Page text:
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review: fiction

In a Halloween broadcast on CBC Radio's Ideas, narrator Alberto Manguel and guests Margaret Atwood, Graham Gibson and David Cronenberg discussed ghosts, hauntings and their role and purpose in society and art.

"The ghost story is a way of examining the self coming to terms with the self," Atwood said. And it is this concept of identity that sits at the heart of Andrew Pyper's terrifying new book, The Guardians, his fourth novel, already being developed for film.

Trevor, Randy, Ben and Carl were childhood friends, schoolmates and teammates on the Grimshaw Guardians hockey team. Life was a party until that fateful day when their music teacher disappeared and the teens decided to solve the mystery on their own, a decision that involved entering the Thurman House, where the unspeakable happened and was discovered.

Youth receded behind a vow of silence as the four were forever shaped by the nightmare that occurred. This is a book that looks at what happens when you hate and fear what you see in the mirror, and it is a tale of friendship and of those bonds of youth. As Trevor says, "Didn't we come from a world so cushioned and flat that the secret of what lay in the Thurman cellar would be more than we could bear? The answer was in the us of it. Alone, we would have run screaming from the house and told all. But together, we held it in. As us, we could believe what was happening wasn't entirely, wakingly real."

The story begins with Trevor, 24 years later, suffering from Parkinson's disease, waking in the night to a call from Randy, a now down-on-his-luck actor, with the news that Ben, the only one of the four to remain in Grimshaw, has hanged himself. Unable to contact Carl-the-druggie, the fourth friend, Trevor and Randy reluctantly return to Grimshaw for Ben's funeral. Then the past begins to repeat itself when a young woman goes missing. Once again, they venture into the Thurman House, where shadows and dread await.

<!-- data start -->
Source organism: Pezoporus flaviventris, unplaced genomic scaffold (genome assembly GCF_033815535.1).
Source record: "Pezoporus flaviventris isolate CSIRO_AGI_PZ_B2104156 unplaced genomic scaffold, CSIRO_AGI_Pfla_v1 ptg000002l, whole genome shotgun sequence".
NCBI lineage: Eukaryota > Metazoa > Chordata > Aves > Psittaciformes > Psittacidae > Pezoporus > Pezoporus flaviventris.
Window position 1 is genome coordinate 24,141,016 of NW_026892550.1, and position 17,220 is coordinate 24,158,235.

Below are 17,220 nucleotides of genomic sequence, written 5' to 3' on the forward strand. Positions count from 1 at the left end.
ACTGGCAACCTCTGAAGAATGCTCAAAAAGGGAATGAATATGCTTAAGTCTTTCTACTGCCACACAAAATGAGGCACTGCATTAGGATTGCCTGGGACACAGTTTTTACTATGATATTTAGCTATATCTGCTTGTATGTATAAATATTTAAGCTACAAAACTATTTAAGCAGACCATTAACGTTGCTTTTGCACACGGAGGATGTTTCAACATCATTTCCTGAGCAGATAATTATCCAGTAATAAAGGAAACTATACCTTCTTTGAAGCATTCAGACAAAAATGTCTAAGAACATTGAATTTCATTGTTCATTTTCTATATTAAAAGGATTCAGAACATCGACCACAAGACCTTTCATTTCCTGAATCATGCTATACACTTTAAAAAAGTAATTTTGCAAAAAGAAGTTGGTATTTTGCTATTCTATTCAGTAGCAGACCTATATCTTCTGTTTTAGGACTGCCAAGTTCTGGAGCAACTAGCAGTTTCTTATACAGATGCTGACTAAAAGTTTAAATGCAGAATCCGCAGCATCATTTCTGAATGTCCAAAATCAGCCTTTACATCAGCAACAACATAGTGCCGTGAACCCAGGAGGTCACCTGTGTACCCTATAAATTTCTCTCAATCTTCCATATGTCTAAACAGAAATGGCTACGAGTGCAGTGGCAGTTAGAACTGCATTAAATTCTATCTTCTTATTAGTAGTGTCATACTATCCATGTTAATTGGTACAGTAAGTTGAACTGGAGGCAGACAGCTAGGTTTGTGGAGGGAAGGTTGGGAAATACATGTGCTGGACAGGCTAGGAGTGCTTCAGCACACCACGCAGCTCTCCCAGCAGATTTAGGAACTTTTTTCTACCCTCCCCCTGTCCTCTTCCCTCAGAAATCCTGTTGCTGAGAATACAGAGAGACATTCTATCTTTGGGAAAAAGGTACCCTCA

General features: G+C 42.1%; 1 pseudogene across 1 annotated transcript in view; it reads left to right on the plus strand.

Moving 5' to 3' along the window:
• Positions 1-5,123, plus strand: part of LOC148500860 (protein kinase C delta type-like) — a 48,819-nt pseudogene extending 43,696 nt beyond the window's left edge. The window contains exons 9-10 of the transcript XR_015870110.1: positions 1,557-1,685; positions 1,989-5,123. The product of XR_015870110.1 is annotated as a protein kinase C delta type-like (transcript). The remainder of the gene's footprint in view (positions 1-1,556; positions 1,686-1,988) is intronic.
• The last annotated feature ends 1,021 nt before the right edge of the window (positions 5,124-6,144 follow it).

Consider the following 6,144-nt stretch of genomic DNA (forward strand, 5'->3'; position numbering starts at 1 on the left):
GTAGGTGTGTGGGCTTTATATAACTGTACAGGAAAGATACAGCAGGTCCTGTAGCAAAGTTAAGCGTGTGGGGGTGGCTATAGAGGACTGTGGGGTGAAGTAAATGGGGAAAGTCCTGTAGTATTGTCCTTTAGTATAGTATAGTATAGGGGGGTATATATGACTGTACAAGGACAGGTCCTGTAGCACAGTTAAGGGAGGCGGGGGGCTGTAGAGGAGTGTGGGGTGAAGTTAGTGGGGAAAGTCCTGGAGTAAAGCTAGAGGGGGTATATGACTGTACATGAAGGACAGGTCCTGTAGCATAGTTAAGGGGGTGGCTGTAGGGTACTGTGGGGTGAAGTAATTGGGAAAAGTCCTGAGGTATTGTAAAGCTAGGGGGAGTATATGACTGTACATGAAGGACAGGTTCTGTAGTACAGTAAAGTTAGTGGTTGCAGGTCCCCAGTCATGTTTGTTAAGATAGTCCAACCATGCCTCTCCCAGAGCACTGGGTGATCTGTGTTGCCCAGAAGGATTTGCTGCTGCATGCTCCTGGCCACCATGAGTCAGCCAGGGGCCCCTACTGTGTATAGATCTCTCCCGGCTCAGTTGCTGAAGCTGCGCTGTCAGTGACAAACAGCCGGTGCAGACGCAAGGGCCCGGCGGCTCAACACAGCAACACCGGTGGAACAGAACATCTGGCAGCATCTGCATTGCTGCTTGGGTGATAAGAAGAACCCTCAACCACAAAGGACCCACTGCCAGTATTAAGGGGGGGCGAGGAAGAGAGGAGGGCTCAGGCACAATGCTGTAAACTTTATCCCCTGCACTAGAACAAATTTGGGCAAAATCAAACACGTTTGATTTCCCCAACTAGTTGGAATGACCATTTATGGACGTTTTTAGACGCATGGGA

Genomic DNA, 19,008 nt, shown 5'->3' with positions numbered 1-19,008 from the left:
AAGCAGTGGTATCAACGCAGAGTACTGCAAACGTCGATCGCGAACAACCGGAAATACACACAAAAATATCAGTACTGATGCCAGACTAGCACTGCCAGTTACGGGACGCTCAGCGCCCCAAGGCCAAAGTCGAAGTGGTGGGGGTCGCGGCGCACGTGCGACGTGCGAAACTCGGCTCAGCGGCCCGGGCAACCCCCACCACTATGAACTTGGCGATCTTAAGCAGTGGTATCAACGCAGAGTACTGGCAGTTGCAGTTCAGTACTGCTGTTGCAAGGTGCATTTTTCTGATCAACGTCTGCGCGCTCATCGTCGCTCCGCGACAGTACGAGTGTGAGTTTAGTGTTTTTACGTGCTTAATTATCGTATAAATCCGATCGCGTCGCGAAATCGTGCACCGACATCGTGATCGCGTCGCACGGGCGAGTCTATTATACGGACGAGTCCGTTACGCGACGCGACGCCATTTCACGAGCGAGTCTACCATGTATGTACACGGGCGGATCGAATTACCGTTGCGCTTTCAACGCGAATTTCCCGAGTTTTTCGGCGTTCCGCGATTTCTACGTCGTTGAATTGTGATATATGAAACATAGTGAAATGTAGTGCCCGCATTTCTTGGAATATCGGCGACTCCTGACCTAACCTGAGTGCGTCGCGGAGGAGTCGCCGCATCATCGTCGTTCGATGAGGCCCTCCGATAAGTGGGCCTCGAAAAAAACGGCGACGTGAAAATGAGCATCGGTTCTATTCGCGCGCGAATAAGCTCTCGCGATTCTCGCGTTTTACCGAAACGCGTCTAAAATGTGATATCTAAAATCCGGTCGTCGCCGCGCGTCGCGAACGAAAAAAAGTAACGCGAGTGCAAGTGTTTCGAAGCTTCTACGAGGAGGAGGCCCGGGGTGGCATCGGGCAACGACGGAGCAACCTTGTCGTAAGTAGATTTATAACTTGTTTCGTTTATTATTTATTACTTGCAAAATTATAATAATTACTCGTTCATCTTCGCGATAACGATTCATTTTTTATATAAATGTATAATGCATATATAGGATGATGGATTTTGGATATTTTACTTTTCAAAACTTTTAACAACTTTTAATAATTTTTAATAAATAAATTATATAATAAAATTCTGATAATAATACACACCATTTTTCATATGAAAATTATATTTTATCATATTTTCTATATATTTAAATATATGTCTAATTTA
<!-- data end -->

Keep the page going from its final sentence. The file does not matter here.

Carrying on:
Through the device of a haunting, Pyper gives us a novel that is both a coming-of-age story that looks at the forging of identity, and a story of midlife crisis - the breakdown of self and its subsequent rebuilding. The haunted house is a metaphor for these pivotal rites of passage, that dark place where innocence is lost, and courage is found.

The book is also a study in masculinity. Just as Audrey Niffenegger's Her Fearful Symmetry and Alice Sebold's The Lovely Bones explore themes of sisterhood and femininity through the conceit of a haunting, The Guardians also examines what it is to become a man, and to be a man, the forging of male identity, both the negative and positive forces, the contemporary and the generational influences on gender.

Trevor muses on their teenage journey into the house: "Our instinct to cover up, to hide, to pretend we were never there was instant and inarguable. It was our first real summoning of the masculine talent for non-disclosure. We were becoming men. Becoming gravediggers."

Although the book primarily focuses on male friendships, the female characters are strong, more than just victims.

The story is narrated by Trevor through two story lines, the current return to the town, and through entries in a "memory diary," where he reveals and ponders the past and its connection to the present. Initially employing a quiet, confiding tone, Pyper reveals his skill with pacing as the story takes on the speed of a midnight dash through a graveyard. And please note: This is not schlock horror dripping with gore. Pyper expertly creates terror through mood and setting. We hear what keeps going bump in the night, but never quite see it.

Once or twice, the story verges on the formulaic, but there are enough unexpected twists and turns to keep it fresh. Stephen King writes in Danse Macabre, his discussion of the horror genre: "The good horror tale will dance its way to the centre of your life and find the door to the secret room you believed no one but you knew of …" And The Guardians does this - escorts you into that secret place where you either come to terms with your ghosts … or you don't. This is a page-turner that will make your heart pound. You've been warned.

Christy Ann Conlin's first YA novel, Dead Time, will be published later this month. Her second adult novel, Listening for the Island, is forthcoming.